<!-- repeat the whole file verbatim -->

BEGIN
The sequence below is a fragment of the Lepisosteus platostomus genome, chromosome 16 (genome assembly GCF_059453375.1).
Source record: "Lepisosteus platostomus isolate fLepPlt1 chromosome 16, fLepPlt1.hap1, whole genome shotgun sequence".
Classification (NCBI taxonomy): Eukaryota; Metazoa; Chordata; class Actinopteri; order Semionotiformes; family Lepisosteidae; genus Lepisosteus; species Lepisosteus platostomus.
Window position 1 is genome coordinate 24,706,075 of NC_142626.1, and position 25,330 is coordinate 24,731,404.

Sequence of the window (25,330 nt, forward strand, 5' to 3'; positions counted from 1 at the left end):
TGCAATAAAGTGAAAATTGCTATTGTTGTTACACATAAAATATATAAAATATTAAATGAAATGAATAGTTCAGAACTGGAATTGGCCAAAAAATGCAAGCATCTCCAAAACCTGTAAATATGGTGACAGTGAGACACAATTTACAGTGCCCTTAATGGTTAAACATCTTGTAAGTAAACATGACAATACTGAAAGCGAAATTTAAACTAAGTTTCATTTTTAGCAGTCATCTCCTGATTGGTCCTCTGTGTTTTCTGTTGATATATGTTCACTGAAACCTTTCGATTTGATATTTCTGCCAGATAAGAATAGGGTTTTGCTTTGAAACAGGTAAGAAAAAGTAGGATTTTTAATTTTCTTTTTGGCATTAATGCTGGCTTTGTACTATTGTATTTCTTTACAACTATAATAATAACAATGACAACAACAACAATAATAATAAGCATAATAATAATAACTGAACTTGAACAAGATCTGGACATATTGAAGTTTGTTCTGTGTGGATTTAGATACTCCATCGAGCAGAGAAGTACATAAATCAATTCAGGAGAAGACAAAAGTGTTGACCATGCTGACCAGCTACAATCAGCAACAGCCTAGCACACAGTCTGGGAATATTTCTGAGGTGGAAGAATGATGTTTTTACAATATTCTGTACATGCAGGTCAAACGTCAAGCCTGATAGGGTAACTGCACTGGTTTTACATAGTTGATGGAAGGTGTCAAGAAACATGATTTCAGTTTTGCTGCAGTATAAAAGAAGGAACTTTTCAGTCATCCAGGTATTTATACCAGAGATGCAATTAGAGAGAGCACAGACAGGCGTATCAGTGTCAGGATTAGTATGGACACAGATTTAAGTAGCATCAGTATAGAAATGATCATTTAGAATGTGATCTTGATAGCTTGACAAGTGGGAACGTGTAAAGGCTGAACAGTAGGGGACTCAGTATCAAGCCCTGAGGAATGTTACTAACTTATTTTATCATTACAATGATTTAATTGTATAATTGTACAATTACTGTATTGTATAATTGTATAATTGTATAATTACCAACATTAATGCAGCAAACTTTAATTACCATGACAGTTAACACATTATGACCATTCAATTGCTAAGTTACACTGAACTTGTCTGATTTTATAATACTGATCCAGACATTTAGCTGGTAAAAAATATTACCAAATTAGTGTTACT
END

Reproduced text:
The sequence below is a fragment of the Lepisosteus platostomus genome, chromosome 16 (genome assembly GCF_059453375.1).
Source record: "Lepisosteus platostomus isolate fLepPlt1 chromosome 16, fLepPlt1.hap1, whole genome shotgun sequence".
Classification (NCBI taxonomy): Eukaryota; Metazoa; Chordata; class Actinopteri; order Semionotiformes; family Lepisosteidae; genus Lepisosteus; species Lepisosteus platostomus.
Window position 1 is genome coordinate 24,706,075 of NC_142626.1, and position 25,330 is coordinate 24,731,404.

Sequence of the window (25,330 nt, forward strand, 5' to 3'; positions counted from 1 at the left end):
TGCAATAAAGTGAAAATTGCTATTGTTGTTACACATAAAATATATAAAATATTAAATGAAATGAATAGTTCAGAACTGGAATTGGCCAAAAAATGCAAGCATCTCCAAAACCTGTAAATATGGTGACAGTGAGACACAATTTACAGTGCCCTTAATGGTTAAACATCTTGTAAGTAAACATGACAATACTGAAAGCGAAATTTAAACTAAGTTTCATTTTTAGCAGTCATCTCCTGATTGGTCCTCTGTGTTTTCTGTTGATATATGTTCACTGAAACCTTTCGATTTGATATTTCTGCCAGATAAGAATAGGGTTTTGCTTTGAAACAGGTAAGAAAAAGTAGGATTTTTAATTTTCTTTTTGGCATTAATGCTGGCTTTGTACTATTGTATTTCTTTACAACTATAATAATAACAATGACAACAACAACAATAATAATAAGCATAATAATAATAACTGAACTTGAACAAGATCTGGACATATTGAAGTTTGTTCTGTGTGGATTTAGATACTCCATCGAGCAGAGAAGTACATAAATCAATTCAGGAGAAGACAAAAGTGTTGACCATGCTGACCAGCTACAATCAGCAACAGCCTAGCACACAGTCTGGGAATATTTCTGAGGTGGAAGAATGATGTTTTTACAATATTCTGTACATGCAGGTCAAACGTCAAGCCTGATAGGGTAACTGCACTGGTTTTACATAGTTGATGGAAGGTGTCAAGAAACATGATTTCAGTTTTGCTGCAGTATAAAAGAAGGAACTTTTCAGTCATCCAGGTATTTATACCAGAGATGCAATTAGAGAGAGCACAGACAGGCGTATCAGTGTCAGGATTAGTATGGACACAGATTTAAGTAGCATCAGTATAGAAATGATCATTTAGAATGTGATCTTGATAGCTTGACAAGTGGGAACGTGTAAAGGCTGAACAGTAGGGGACTCAGTATCAAGCCCTGAGGAATGTTACTAACTTATTTTATCATTACAATGATTTAATTGTATAATTGTACAATTACTGTATTGTATAATTGTATAATTGTATAATTACCAACATTAATGCAGCAAACTTTAATTACCATGACAGTTAACACATTATGACCATTCAATTGCTAAGTTACACTGAACTTGTCTGATTTTATAATACTGATCCAGACATTTAGCTGGTAAAAAATATTACCAAATTAGTGTTACT